Now, remember when you read the following – it would only apply to children in England:
The subject of teaching Britishness in schools has taken a fresh twist with claims that patriotism should be taught as a “controversial issue”.
The government wants children to develop a sense of British identity through history lessons.
But academics at the Institute of Education say pupils should not be encouraged to love Britain because it has a “morally ambiguous” history.
They also found just 9% of teachers think schools should teach patriotism.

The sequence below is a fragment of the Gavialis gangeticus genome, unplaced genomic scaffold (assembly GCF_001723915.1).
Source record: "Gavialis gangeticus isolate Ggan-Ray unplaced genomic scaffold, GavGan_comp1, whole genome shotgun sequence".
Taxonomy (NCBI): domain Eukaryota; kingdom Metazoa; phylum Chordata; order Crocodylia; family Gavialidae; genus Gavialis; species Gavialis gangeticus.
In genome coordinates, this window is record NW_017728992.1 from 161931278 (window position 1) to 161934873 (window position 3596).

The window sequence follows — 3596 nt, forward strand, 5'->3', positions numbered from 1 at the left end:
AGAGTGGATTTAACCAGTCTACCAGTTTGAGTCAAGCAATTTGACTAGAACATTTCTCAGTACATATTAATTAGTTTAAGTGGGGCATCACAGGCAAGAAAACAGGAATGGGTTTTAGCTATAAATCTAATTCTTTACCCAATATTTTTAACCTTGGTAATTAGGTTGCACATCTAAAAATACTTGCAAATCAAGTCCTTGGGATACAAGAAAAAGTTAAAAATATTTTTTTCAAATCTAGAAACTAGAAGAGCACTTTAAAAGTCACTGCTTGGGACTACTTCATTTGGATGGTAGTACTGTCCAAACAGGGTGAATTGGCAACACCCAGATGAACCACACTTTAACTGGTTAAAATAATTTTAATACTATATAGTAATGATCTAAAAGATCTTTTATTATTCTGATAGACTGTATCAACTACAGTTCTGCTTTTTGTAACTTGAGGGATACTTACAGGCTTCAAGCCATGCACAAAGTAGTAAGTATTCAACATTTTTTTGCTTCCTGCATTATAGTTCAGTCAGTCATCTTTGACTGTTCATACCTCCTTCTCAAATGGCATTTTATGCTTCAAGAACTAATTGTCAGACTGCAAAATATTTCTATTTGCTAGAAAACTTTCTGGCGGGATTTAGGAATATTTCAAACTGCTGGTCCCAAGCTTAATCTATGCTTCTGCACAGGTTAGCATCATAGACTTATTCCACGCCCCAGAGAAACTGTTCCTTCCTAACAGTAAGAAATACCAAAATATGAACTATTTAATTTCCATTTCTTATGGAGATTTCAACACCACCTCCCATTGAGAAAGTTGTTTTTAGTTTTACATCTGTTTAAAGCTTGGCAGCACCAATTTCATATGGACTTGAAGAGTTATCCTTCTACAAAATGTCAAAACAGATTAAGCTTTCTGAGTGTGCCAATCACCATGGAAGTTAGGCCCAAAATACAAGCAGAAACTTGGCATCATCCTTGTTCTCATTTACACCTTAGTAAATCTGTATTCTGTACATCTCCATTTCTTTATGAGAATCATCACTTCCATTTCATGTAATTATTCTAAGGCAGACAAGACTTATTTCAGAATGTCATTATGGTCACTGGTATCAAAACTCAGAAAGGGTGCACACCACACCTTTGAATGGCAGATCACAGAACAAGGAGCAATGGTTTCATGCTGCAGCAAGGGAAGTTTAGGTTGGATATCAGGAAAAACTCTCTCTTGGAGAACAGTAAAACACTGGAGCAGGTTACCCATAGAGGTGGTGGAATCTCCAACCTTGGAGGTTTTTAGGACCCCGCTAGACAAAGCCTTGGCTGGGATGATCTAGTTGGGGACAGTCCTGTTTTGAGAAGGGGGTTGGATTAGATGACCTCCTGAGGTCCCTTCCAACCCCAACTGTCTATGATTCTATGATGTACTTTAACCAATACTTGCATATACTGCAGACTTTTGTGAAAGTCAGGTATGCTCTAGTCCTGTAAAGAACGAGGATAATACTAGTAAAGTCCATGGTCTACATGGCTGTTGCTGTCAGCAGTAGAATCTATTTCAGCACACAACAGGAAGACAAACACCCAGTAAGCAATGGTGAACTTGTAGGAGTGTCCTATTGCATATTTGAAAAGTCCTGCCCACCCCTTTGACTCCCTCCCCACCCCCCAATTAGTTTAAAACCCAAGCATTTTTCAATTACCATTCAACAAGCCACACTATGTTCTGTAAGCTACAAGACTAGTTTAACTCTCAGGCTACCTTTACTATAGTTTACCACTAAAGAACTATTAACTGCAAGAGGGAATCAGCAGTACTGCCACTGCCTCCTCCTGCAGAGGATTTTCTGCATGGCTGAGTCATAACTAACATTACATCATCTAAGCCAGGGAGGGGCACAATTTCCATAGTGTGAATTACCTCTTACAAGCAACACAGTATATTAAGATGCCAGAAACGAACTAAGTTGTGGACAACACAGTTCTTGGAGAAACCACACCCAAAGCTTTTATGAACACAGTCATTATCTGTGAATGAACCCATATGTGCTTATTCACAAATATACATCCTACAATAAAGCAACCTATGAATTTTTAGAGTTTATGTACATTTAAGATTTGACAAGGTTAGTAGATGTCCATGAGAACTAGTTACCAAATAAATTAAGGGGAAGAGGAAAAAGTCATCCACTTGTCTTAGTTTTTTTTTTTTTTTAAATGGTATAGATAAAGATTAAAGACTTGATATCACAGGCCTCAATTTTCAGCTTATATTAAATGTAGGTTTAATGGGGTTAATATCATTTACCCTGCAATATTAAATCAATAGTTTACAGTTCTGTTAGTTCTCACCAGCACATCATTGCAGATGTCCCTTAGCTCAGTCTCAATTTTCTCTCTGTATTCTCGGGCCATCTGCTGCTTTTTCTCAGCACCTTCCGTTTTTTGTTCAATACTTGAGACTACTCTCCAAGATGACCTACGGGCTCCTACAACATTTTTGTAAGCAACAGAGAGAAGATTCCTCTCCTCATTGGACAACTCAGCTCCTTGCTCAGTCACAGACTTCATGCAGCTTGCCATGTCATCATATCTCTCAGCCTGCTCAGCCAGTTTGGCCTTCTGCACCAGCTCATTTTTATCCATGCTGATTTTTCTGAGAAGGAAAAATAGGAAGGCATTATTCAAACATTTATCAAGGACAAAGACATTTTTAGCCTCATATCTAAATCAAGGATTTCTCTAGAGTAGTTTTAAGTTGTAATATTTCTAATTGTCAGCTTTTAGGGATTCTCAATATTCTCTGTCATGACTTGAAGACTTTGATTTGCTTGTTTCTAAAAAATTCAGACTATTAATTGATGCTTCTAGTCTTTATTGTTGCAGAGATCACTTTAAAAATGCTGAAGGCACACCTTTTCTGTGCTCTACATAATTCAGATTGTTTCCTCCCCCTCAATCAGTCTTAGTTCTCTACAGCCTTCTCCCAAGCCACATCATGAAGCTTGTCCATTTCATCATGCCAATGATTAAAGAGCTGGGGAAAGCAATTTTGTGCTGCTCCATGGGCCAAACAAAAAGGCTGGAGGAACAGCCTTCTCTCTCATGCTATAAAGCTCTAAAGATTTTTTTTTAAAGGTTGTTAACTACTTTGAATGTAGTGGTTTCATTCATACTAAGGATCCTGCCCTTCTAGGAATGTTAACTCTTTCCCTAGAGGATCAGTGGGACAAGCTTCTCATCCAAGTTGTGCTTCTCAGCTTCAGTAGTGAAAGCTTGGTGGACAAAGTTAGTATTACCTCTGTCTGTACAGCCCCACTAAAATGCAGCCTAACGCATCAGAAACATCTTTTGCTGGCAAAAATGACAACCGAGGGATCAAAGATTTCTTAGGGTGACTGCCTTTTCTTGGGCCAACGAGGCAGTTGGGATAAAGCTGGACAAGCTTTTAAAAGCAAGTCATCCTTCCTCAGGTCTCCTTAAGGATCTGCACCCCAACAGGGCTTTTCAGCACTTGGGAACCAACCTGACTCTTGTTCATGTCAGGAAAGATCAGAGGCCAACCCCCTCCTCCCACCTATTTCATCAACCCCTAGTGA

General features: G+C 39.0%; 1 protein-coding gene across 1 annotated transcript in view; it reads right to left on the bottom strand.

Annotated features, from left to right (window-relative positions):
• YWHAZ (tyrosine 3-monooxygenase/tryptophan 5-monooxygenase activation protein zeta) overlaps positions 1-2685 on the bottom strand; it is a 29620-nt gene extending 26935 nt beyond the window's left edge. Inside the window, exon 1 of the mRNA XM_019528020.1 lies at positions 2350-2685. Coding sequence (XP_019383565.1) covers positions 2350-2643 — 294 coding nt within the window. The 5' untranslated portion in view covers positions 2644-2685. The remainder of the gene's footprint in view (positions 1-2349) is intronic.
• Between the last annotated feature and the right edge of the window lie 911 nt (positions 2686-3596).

And if the poll is correct, the majority of teachers are right. It’s not their job to preach, but to teach. Hence the name “teacher”.
But that’s beside the point, according to David Blunkett, former education secretary and total bastard, who claims:
too few teachers have been trained up to give compulsory citizenship classes.
He is calling on the Schools Secretary Ed Balls to employ a full-time minister to ensure government targets are met.
The Department for Schools insists it is “fully committed to high quality teaching of the subject”.
From 2002, citizenship lessons became a legal requirement for pupils from age 11 to 16 at schools in England.
Statutory citizenship education is not part of the national curriculum in Scotland, Wales or Northern Ireland.
Wonko is of the opinion that the project is doomed to failure.